State And Nation Making In Latin America And Spain

Author: Agustin E. Ferraro
Publisher: Cambridge University Press
ISBN: 1107189829
Size: 70.97 MB
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This book analyzes how developmental states contributed to economic prosperity, sometimes with spectacular success, and sometimes with less brilliant results.

Revolt Of The Saints

Author: John F. Collins
Publisher: Duke University Press
ISBN: 0822395703
Size: 49.97 MB
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In 1985 the Pelourinho neighborhood in Salvador, Brazil was designated as a UNESCO World Heritage Site. Over the next decades, over 4,000 residents who failed to meet the state's definition of "proper Afro-Brazilianness" were expelled to make way for hotels, boutiques, NGOs, and other attractions. In Revolt of the Saints, John F. Collins explores the contested removal of the inhabitants of Brazil’s first capital and best-known site for Afro-Brazilian history, arguing that the neighborhood’s most recent reconstruction, begun in 1992 and supposedly intended to celebrate the Pelourinho's working-class citizens and their culture, revolves around gendered and racialized forms of making Brazil modern. He situates this focus on national origins and the commodification of residents' most intimate practices within a longer history of government and elite attempts to "improve" the citizenry’s racial stock even as these efforts take new form today. In this novel analysis of the overlaps of race, space, and history, Collins thus draws on state-citizen negotiations of everyday life to detail how residents’ responses to the attempt to market Afro-Brazilian culture and reimagine the nation’s foundations both illuminate and contribute to recent shifts in Brazil’s racial politics.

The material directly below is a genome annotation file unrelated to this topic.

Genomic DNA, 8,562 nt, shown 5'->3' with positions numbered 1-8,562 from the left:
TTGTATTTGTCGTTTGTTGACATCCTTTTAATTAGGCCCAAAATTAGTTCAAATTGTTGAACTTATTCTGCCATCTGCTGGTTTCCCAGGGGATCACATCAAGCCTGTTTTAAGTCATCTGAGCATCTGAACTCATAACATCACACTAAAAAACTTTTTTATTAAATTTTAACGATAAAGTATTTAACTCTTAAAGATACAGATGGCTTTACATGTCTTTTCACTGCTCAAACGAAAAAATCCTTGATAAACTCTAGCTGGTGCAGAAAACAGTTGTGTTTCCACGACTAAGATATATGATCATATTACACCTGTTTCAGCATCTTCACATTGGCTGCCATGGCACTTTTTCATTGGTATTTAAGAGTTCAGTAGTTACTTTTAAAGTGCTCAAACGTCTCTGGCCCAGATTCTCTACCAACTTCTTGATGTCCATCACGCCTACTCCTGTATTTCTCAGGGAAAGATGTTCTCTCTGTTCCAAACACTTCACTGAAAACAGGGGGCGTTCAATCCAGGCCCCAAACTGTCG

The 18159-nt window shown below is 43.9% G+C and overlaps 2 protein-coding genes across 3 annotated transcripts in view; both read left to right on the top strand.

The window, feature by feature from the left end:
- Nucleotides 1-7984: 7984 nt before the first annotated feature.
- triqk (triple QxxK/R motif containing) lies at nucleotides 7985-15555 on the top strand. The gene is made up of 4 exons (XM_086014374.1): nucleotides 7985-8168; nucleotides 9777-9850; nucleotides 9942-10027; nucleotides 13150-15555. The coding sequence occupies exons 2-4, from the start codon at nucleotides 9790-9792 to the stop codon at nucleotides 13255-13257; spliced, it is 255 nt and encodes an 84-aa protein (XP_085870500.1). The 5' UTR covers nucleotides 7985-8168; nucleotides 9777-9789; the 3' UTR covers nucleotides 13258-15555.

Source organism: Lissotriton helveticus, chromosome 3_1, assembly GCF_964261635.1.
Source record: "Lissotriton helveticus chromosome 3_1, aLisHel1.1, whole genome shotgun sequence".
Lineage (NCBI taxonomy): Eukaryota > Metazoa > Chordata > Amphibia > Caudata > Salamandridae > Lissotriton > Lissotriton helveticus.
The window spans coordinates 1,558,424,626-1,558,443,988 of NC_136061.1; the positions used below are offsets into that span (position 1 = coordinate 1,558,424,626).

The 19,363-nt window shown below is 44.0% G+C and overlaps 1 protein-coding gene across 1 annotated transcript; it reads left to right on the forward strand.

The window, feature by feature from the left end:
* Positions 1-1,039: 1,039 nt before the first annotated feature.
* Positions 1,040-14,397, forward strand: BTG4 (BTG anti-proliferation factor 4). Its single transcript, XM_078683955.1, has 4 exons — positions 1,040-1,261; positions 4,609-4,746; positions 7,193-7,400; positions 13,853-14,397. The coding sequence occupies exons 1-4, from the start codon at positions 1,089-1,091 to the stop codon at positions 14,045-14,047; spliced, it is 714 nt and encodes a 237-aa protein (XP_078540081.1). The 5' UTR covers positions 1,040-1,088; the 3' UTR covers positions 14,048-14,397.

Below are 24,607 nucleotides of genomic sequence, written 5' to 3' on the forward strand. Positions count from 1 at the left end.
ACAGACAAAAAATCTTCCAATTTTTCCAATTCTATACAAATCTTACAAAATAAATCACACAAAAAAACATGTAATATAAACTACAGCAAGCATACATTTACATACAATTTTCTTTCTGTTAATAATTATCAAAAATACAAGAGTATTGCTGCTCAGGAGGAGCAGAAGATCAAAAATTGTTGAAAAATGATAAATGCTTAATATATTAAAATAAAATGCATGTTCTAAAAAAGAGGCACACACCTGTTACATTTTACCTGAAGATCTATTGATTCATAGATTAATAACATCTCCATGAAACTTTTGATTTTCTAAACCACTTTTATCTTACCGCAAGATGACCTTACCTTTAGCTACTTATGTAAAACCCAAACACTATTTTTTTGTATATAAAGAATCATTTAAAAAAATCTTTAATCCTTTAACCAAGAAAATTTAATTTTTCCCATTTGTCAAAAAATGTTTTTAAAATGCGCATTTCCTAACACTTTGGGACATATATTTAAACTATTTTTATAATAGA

Eagles Donkeys And Butterflies

Author: ROBERTO A. DAMATTA
Publisher:
ISBN:
Size: 62.27 MB
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"For years, anthropologists have been interested in jogo do bicho as a key Brazilian institution. We now have an English translation uniting Roberto DaMatta's theoretical acumen and knowledge of Brazil with Elena Soárez's field work. In Eagles, Donkeys, and Butterflies, they combine a stunningly effective analysis of the game in terms of rituals and symbols with an enlightening analysis of the structural and symbolic significance of the animals and the numbers associated with them. This is a welcome addition to the literature on the game's cultural meaning and its place in the context of Brazilian society." —Conrad P. Kottak, University of Michigan "This book is fascinating and marked by a richness of detail that keeps a reader's attention. It constitutes an important contribution to the understanding of Brazilian and Latin American culture." —Thomas E. Skidmore, Brown University Roberto DaMatta, one of Brazil's foremost anthropologists, and scriptwriter Elena Soárez approach the question of gambling in popular culture in general and its treatment in social anthropology in particular. They focus on the "animal game," a kind of popular Brazilian gambling entertainment or lottery in which locals bet on a list of twenty-five animals. The authors argue that the success of this game, which originated in 1882 with the founding of the first zoo in Rio de Janeiro, and the social release the game provides are significant aspects of Brazilian social history and identity. Within the animal game, players "totemize" and identify with various animals. DaMatta and Soárez use this identification as a lens through which to view present-day Brazilian society, the significance of gambling, and the role of animal images in Brazilian and American popular cultures. Appearing for the first time in English, this well-written work moves smoothly between comprehensive analysis and field observations of specific behaviors and practices, such as the lucky tricks and devices invested with magical thinking by those who play the game.